Before you leave and something that you should have done already

  1. Backing up – Before you even leave your office make sure to back-up all your data files so just in case you something bad happens you will always have copies of them.
  2. What’s the Password? – Make sure that you have password protection enabled on your laptop.
  3. Strong Enough? – May sure the password is strong one mix up some letters and numbers and throw in an odd car or two.
  4. Good Screening – Set your screen saver to a shorter time period before it starts (make sure to check the box next to the minutes that says on resume password protect.
  5. Blocked the entrances – Make sure you have a firewall enabled.
  6. Spy Stuff – If you have very important documents encrypting the file or folder is a must.
  7. Make sure your antivirus software is up to date and running properly.
  8. Use an anti-malware software to help protect yourself.
  9. If your laptop has a fingerprint reader, webcam with facial recognition software or other types of built-in security feature make sure they are enabled.
  10. Multiple Personalities – If you are the only one that uses your computer and you do not have an IT guy who has set the user rights then you are the administrator of your laptop and can do anything.  Consider creating another user say “first name” with limited right restricting the access to the specific program and adding of any new programs.  That way if you leave your computer the bad guys cannot install a malice program.
  11. Wi-Fi – Don’t say anything that you would not want everyone to know.  Public (i.e. free) Wi-Fi is great for accessing the web but unless you are using a VPN your communications are open for anyone to sniff out and use. So do not do your online banking or buy something with a credit card transaction unless you want to help strangers live large in Hollywood.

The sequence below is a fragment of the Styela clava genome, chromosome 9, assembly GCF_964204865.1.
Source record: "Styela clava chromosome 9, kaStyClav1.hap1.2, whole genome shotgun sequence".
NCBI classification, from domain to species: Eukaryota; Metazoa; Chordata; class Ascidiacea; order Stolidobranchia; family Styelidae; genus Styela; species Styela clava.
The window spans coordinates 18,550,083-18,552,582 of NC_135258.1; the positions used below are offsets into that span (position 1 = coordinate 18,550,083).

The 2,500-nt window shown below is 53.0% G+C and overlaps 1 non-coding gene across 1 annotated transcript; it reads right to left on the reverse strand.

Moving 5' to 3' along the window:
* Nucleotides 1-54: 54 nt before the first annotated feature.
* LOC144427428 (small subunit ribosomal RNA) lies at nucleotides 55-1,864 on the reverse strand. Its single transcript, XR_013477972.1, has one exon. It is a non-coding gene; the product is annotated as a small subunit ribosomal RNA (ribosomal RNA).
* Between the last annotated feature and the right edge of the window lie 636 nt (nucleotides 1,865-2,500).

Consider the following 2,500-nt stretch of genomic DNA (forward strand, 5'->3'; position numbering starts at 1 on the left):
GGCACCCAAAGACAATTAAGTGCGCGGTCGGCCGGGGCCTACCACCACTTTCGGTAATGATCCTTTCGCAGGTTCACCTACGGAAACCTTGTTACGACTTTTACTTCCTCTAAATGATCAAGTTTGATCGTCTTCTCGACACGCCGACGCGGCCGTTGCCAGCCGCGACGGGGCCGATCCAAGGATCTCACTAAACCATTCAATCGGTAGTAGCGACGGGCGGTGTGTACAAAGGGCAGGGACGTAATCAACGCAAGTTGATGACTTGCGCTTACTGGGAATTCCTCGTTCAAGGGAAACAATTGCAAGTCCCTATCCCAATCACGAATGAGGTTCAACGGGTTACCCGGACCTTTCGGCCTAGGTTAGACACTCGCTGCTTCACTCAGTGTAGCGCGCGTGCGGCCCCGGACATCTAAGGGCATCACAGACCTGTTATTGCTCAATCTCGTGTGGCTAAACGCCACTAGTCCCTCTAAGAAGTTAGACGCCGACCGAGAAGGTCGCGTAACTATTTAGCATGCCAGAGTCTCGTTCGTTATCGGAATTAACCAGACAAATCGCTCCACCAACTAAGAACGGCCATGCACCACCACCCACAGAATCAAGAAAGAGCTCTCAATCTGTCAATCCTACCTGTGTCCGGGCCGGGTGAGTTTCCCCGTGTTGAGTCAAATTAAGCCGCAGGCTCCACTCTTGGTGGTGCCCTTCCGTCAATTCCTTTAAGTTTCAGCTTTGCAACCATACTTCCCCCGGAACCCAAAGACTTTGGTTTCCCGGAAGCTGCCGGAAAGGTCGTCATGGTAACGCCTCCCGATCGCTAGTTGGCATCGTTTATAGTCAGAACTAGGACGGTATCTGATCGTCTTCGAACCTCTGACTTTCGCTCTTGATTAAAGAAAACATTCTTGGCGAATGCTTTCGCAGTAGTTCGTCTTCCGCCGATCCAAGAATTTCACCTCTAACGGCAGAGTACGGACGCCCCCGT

12. Keep it in sight – No matter want else you do you have to keep physical possession of your laptop or else everything only help may it hard for the bad guys to get your data.

Back-up – So I am going to assume that you did buy an external disk drive to backup weekly like I told you in my article for the newbie.  This is by far the easiest way to back up your laptop and again make backing up a habit like before you go to dinner or to workout or even easier schedule it for a time you normally would be away from your laptop.

Remote work – Balance Your Remoteness

Remoteness and Work
Photo by Christin Hume on Unsplash

Remote Work – On The Road Again

Remoteness, not all remote work is the same, and not all remote worker work the same.  To some of us remote means not in the office due to travel to others it is about not having to go to the office. Traveling creates its own set of problems that make being connected and being on the road a challenge. Yes, if you are working in major cities with great mobile and wifi services the hassles are low but as soon as you are working in the rest of the world problems keep popping up for remote worker and staying connected.

WiFi is a staple of modern business life, and plenty of establishments offer free wifi, but the problem of late is too many people are on them which means slow or poor performance at many places and the question of how secure your connection is always a problem.

Mobile connections are good when at 4LTE but become much slower at 3G level.